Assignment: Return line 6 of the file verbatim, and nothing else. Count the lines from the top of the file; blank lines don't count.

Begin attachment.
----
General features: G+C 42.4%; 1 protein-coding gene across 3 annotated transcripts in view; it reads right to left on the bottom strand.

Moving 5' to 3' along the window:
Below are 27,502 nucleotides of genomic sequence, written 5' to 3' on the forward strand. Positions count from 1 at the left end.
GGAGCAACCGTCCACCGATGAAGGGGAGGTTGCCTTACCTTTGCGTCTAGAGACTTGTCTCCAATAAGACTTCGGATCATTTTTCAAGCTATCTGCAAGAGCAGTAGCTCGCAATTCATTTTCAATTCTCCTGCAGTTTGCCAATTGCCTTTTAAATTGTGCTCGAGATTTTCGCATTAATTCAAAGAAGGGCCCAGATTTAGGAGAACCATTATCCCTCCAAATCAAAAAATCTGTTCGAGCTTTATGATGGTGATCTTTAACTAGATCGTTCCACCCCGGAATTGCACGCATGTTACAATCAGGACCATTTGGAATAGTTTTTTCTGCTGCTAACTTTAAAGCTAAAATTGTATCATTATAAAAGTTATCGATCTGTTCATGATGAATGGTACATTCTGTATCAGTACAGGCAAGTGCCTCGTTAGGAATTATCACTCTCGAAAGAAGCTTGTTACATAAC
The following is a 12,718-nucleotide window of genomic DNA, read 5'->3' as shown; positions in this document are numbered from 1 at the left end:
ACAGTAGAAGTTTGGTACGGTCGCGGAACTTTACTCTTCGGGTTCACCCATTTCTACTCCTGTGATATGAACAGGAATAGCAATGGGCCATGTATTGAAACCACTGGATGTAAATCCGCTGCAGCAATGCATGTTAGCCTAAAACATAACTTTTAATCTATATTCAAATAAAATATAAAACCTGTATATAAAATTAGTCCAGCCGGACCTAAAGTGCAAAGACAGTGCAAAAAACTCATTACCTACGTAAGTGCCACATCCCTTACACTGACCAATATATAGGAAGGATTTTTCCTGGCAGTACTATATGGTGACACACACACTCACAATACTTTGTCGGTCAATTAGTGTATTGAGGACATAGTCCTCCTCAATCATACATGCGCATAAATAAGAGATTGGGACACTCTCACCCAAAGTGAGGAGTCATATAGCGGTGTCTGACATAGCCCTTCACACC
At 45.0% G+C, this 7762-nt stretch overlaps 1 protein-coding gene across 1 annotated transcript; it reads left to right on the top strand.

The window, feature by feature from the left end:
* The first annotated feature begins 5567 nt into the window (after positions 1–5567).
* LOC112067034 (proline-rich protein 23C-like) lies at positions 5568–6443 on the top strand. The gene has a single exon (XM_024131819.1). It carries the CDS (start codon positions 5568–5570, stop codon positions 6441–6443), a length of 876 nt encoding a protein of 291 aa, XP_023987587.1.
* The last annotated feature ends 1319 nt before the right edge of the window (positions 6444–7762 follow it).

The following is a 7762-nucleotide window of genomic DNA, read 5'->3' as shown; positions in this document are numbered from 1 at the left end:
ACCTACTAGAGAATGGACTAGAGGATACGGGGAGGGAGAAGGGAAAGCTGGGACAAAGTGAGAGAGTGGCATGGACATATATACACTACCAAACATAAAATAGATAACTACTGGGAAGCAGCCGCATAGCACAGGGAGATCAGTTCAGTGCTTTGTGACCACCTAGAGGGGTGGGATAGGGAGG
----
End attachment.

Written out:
ACAGTAGAAGTTTGGTACGGTCGCGGAACTTTACTCTTCGGGTTCACCCATTTCTACTCCTGTGATATGAACAGGAATAGCAATGGGCCATGTATTGAAACCACTGGATGTAAATCCGCTGCAGCAATGCATGTTAGCCTAAAACATAACTTTTAATCTATATTCAAATAAAATATAAAACCTGTATATAAAATTAGTCCAGCCGGACCTAAAGTGCAAAGACAGTGCAAAAAACTCATTACCTACGTAAGTGCCACATCCCTTACACTGACCAATATATAGGAAGGATTTTTCCTGGCAGTACTATATGGTGACACACACACTCACAATACTTTGTCGGTCAATTAGTGTATTGAGGACATAGTCCTCCTCAATCATACATGCGCATAAATAAGAGATTGGGACACTCTCACCCAAAGTGAGGAGTCATATAGCGGTGTCTGACATAGCCCTTCACACC